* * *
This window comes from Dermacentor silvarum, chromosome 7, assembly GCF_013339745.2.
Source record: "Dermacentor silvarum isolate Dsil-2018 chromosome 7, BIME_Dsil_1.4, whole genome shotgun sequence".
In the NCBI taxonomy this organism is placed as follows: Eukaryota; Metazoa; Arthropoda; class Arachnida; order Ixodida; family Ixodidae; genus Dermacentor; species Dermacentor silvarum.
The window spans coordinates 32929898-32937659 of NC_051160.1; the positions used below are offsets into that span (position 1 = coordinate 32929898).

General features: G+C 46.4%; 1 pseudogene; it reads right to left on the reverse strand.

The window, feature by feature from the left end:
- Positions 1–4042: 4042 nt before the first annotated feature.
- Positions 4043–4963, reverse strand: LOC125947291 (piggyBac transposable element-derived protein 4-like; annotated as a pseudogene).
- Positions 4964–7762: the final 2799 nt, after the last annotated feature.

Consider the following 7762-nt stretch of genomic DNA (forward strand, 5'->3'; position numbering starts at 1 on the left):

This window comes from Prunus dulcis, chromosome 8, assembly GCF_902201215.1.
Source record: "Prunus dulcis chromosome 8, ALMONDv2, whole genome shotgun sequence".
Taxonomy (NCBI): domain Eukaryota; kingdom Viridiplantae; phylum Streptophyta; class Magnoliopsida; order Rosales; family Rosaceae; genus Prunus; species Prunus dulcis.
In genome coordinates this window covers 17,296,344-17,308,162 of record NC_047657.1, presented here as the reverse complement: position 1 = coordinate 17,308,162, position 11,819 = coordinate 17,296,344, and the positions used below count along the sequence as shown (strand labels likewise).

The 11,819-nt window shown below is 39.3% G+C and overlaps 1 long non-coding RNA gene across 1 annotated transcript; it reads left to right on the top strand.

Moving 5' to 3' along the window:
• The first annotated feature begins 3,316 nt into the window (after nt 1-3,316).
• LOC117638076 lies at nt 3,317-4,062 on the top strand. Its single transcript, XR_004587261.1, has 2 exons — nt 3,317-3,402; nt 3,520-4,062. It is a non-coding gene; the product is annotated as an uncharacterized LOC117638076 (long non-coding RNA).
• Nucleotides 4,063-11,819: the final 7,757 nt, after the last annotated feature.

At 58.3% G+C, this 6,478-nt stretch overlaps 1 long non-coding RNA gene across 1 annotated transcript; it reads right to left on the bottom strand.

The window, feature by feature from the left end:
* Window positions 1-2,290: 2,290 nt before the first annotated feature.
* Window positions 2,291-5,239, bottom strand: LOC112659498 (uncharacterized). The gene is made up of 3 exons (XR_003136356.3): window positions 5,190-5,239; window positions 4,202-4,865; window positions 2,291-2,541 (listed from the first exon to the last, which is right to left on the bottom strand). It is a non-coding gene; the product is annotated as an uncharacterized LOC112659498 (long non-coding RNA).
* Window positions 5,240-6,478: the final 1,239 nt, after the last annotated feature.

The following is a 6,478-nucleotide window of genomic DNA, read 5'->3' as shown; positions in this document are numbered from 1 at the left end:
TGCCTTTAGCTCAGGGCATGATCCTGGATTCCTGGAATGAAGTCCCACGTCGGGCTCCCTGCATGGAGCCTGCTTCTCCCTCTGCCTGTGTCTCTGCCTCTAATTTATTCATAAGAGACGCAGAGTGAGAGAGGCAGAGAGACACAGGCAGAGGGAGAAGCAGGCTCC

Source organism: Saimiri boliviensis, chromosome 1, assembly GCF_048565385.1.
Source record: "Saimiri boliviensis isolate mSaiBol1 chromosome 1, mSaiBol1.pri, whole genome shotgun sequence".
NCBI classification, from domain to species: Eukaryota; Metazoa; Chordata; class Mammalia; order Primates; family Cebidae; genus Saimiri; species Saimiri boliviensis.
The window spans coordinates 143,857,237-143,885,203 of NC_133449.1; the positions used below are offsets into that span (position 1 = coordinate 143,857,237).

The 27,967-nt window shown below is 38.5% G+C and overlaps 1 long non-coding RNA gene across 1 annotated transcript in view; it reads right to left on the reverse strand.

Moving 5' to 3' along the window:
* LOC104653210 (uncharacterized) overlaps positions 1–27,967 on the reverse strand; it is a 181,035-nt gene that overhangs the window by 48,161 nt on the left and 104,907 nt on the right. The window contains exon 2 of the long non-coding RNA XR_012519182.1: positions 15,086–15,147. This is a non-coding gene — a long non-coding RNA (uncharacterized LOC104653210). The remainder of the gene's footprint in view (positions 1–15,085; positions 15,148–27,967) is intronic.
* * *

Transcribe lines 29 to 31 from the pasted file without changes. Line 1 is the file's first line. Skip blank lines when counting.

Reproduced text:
NCBI classification, from domain to species: Eukaryota; Metazoa; Chordata; class Mammalia; order Primates; family Cebidae; genus Saimiri; species Saimiri boliviensis.
The window spans coordinates 143,857,237-143,885,203 of NC_133449.1; the positions used below are offsets into that span (position 1 = coordinate 143,857,237).

The 27,967-nt window shown below is 38.5% G+C and overlaps 1 long non-coding RNA gene across 1 annotated transcript in view; it reads right to left on the reverse strand.